In a final thought from the Convention, and thinking about Vatican II…
Vatican II did not do away with a sense of sin; yet some Catholics act like it was part of its message. Some things that were strong before in the Church, like devotions, holy hours and adoration, confessions, fidelity to Sunday Mass, respect to priests, and supporting vocations to service to the Church, these things have taken a hit in the last few decades, and it points to a serious problem of people in the Church who have tried to no longer acknowledge sin in their lives and their continuing need for conversion into the holiness of Christ. One can mis-call it “freedom.” Yet we are not free from our responsiblities as members of the Faithful and disciples of Christ and His Eucharist. What we are called to be free from is our sin . The Catholic petition at Mass is: “Deliver us, Lord, from every evil… In your mercy, keep us free from sin and…distress.” In John’s epistle, God writes through his apostle to the church: “Little children, do not sin.”
Vatican II has been used as an excuse for true living of the Catholic Way. “They have pushed away from guilt, thinking it to be liberating, but when all the time it has been the convictions of the Holy Spirit they have put off,” said a person at “Participation: Liturgy-Life-Mission.” In our so-named convention, I would have liked to have heard more of this kind of straight talk. In fact, even amidst all the great music of the conference, I wondered why I had not heard from any speaker in how we are dealing with such a sinful the world at this time. Pastoral musicians need to ask: Are we writing music and prayers in response to the crisis about us? Are we calling people to repentance to God? Are we urging people to confess their need for God? Many are hurt and lost, and some sins are quite grave that are commonplace today.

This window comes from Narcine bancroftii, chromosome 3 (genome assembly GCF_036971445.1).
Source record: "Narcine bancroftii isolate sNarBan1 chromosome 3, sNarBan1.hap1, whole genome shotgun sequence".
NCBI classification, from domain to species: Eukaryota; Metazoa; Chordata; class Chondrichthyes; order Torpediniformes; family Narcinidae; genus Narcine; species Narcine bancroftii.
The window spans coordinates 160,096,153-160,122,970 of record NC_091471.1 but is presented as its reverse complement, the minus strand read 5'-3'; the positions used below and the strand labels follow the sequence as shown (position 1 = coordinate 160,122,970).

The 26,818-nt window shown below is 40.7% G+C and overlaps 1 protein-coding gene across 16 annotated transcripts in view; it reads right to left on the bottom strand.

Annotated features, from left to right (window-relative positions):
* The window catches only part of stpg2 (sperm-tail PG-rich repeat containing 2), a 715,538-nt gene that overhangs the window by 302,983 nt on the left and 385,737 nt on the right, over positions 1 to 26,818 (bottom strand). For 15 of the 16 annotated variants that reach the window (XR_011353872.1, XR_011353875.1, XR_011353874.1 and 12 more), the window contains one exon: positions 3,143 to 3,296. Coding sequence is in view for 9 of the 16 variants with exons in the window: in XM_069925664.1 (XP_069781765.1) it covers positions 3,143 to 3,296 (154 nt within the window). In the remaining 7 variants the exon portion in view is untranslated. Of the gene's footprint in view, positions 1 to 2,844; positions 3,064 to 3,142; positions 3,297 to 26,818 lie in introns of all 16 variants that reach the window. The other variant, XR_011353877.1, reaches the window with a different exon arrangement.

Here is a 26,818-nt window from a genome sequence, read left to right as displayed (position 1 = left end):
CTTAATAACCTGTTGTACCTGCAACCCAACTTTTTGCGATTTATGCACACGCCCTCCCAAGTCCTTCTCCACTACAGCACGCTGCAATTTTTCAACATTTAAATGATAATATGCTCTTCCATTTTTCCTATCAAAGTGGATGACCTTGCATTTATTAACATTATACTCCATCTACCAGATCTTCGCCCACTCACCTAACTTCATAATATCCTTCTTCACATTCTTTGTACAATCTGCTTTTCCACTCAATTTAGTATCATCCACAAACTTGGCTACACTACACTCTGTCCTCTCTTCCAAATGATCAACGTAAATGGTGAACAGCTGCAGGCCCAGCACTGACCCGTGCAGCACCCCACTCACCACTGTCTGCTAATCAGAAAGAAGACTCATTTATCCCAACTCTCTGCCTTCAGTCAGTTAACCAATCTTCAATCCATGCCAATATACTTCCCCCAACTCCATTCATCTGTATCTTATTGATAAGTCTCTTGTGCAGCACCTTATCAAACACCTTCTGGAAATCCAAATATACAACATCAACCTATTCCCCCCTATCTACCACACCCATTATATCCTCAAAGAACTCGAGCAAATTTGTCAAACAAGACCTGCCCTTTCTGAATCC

As I learned a few new songs of crying out to God, I was glad that some convention songs touched on this theme, such as: Marty Haugan’s song “I will glory in The Cross” and Nicholas Palmer’s “Fix Me, Jesus” and Irene Nowell ‘s Grail Psalm rendition of Psalm 88 (Lord my God, I call for help by day, I cry at night before you), yet along with it, I wondered if a speaker could have addressed our regress in these times meant for progress: there is much disobedience and scandal and sinning going on right now. Vatican II and its renewal is getting terribly slowed by sin in the Body of Christ.
Are we not clear in the Body of Christ, sometimes, of what is displeasing or pleasing to the Lord in coming to His table or into His house? While the nice song goes: “All are welcome here” should we not also remind people Who the Host of this Assembly is, and what He might expect from gatherers? All behavior is not welcome here. Jesus, Who calls us, began His ministry in saying: “Repent.”